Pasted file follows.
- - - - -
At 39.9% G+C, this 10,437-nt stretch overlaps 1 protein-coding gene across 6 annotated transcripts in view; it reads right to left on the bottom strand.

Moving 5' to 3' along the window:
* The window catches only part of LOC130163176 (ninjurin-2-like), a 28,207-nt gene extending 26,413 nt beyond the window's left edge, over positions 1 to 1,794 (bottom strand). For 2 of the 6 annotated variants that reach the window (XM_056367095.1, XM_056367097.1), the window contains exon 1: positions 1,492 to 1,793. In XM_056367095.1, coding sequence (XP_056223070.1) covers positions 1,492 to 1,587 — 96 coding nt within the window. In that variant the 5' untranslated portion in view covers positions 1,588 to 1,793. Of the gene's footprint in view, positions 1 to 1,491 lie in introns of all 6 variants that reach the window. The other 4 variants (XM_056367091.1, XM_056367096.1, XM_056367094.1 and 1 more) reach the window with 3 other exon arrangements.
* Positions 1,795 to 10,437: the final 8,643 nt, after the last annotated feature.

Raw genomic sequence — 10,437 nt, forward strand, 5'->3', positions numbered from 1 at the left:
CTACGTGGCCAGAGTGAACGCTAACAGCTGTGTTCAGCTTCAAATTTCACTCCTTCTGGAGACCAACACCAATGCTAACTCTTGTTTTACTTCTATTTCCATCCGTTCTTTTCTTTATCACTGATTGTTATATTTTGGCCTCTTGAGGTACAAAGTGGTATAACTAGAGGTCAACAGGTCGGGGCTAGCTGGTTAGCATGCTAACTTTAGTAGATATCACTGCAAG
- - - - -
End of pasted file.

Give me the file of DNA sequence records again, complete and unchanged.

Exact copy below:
At 39.9% G+C, this 10,437-nt stretch overlaps 1 protein-coding gene across 6 annotated transcripts in view; it reads right to left on the bottom strand.

Moving 5' to 3' along the window:
* The window catches only part of LOC130163176 (ninjurin-2-like), a 28,207-nt gene extending 26,413 nt beyond the window's left edge, over positions 1 to 1,794 (bottom strand). For 2 of the 6 annotated variants that reach the window (XM_056367095.1, XM_056367097.1), the window contains exon 1: positions 1,492 to 1,793. In XM_056367095.1, coding sequence (XP_056223070.1) covers positions 1,492 to 1,587 — 96 coding nt within the window. In that variant the 5' untranslated portion in view covers positions 1,588 to 1,793. Of the gene's footprint in view, positions 1 to 1,491 lie in introns of all 6 variants that reach the window. The other 4 variants (XM_056367091.1, XM_056367096.1, XM_056367094.1 and 1 more) reach the window with 3 other exon arrangements.
* Positions 1,795 to 10,437: the final 8,643 nt, after the last annotated feature.

Raw genomic sequence — 10,437 nt, forward strand, 5'->3', positions numbered from 1 at the left:
CTACGTGGCCAGAGTGAACGCTAACAGCTGTGTTCAGCTTCAAATTTCACTCCTTCTGGAGACCAACACCAATGCTAACTCTTGTTTTACTTCTATTTCCATCCGTTCTTTTCTTTATCACTGATTGTTATATTTTGGCCTCTTGAGGTACAAAGTGGTATAACTAGAGGTCAACAGGTCGGGGCTAGCTGGTTAGCATGCTAACTTTAGTAGATATCACTGCAAG